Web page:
Total Miles: 1881.1
Elevation: 7,282 feet
In a recent blog post I talked about my desire to make it to camp early and to be asleep before dark. Well, last night I got my wish. I was asleep before 9:30, which is when it gets dark. I felt very refreshed when I woke up. I packed up quickly and I even got to use the privy instead of digging a hole. I was hiking north by six thirty. When I got pack on trail I saw several tents at the trail head. I even saw somebody cowboy camped on top of a picnic table. Without a doubt these were fellow thruhikers. I haven’t seen another NoBo hiker since I left Dubois. I was hoping a few of them might catch up to me. Shortly after leaving the trailhead the trail climbed to Aldous Lake. I was glad I didn’t camp there. The lake wasn’t very pleasant looking.
A few miles after I passed the lake I hit another bushwhack section of trail. I don’t know why I bother calling it a trail. All I had to go on was a general route. I climbed up and over a saddle then dropped down through an entire hillside of downed trees. It was very slow going. I hoping that this isn’t my new normal. The mosquitos have been better, but the biting flies are just as bad. I’m constantly amazed at what I can get used to, but I’m hoping that bushwhacking my way to Canada isn’t in the cards.
No visible trail
As I was taking a break and trying to figure out where the trail went two hikers caught up to me. Grasshopper and Anchor are two new faces for me. Grasshopper is from France and Anchor is from Switzerland. Anchor hiked the PCT in 2016, but our paths never crossed. We would leapfrog each other for the rest of the day. I enjoyed having other hikers to chat with during my breaks. I also saw two SoBos today. I’m definitely seeing the SoBo hiking bubble now. I think that I have seen at least one per day since leaving Yellowstone.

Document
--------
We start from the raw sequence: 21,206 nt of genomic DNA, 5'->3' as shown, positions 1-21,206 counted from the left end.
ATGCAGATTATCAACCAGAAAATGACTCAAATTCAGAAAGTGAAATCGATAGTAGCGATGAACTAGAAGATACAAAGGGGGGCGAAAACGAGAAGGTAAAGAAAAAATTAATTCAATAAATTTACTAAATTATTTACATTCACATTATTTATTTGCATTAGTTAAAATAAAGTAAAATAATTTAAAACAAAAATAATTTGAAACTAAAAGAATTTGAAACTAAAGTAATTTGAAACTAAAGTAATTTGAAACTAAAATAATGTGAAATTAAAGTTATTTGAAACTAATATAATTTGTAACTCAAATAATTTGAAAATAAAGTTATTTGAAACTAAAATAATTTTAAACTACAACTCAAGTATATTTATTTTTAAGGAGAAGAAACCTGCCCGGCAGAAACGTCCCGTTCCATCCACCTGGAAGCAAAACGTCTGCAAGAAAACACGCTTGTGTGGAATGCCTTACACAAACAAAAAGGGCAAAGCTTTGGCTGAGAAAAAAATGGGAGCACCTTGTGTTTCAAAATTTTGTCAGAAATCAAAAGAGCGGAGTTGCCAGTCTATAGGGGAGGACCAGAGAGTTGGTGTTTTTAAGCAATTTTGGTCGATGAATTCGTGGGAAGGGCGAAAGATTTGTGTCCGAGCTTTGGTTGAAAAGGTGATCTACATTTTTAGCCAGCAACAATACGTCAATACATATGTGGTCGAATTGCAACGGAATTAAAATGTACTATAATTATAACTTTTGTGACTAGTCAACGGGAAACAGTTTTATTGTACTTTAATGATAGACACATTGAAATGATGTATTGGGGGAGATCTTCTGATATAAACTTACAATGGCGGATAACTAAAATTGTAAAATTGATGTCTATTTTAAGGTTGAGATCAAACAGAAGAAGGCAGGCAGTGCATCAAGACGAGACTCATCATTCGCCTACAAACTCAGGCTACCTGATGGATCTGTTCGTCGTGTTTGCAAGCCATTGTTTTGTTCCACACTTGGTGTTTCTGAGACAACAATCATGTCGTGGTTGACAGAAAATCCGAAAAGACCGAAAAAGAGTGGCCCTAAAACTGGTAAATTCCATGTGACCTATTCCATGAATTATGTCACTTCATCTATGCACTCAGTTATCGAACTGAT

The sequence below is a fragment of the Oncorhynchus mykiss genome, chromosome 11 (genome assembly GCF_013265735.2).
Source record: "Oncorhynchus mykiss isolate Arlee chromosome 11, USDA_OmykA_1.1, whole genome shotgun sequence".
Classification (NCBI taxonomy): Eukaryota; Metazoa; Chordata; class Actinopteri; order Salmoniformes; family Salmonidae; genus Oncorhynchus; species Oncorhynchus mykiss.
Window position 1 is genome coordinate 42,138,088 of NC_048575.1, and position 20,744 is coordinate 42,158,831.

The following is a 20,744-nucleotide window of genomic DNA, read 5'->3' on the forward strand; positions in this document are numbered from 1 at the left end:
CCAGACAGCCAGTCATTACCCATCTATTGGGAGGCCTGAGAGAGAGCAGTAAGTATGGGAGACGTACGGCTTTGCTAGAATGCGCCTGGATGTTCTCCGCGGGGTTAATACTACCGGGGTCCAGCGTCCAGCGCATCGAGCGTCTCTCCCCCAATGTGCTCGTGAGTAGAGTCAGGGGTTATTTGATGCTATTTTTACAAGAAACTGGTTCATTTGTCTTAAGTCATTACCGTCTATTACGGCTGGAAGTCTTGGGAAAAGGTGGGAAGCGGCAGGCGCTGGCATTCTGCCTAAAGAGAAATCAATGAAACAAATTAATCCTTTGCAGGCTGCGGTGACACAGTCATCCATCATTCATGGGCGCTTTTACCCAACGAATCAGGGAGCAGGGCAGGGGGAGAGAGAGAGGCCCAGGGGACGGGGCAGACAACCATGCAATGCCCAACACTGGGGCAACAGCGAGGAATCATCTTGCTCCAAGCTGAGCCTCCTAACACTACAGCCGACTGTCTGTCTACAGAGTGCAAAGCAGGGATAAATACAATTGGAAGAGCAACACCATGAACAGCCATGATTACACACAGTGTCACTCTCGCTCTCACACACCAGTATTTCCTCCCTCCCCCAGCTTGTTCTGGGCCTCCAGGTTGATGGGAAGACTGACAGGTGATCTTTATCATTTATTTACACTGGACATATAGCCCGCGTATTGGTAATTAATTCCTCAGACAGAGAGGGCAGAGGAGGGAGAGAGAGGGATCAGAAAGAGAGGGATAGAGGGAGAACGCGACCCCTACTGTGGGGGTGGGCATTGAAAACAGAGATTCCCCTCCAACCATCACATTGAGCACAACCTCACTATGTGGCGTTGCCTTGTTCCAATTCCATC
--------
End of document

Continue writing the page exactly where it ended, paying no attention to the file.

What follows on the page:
Seriously overgrown trail
Once the bushwhack was over with I had a pretty substantial climb to contend with. It was in the middle of a fourteen mile dry stretch. I wish I had grabbed a little more water from the last source. The day was warming up quickly and the climb was more exposed than I thought it would be. I had less than a quarter of a liter, 3.6 miles until more water, and close to 1,500 feet of elevation gain. I pushed through the climb as quickly as possible. It was much easier than the elevation profile lead me to believe.
Dry looking territory ahead
New trail construction
The spring I was heading towards had a few interesting comments written about it on my navigation app. Apparently this is a main water source for the sheep experiment station. When the sheep are grazing here they use this water source. Anytime the sheep are present so are the guard dogs. A few days ago a hiker posted that there was over 500 sheep and 10 dogs. The dogs were very aggressive and the hiker was scared to get water. I could see how this could be a major issue since the next listed water source is over thirty miles away. I was a little apprehensive as I approached, but there were no sheep or dogs there today. I did see a cowboy with his horse and mule. It looked like he had a pretty permanent camp set up. I grabbed a few liters of water and had a snack break. I had to wait 20 minutes to drink my water because it takes awhile for the bleach to purify it. Usually this isn’t an issue because I never show up to a water source with empty water bottles. I only had a few swallows left when I got to the spring. I sat down in the shade while I waited for the bleach to do its job. One of the southbounders that I spoke with told me about an unlisted water source about thirteen miles away. That information saved me from having to carry an extra two liters, which weighs 4.4 lbs. I left the spring with a liter and a half. I also drank a liter while I was there.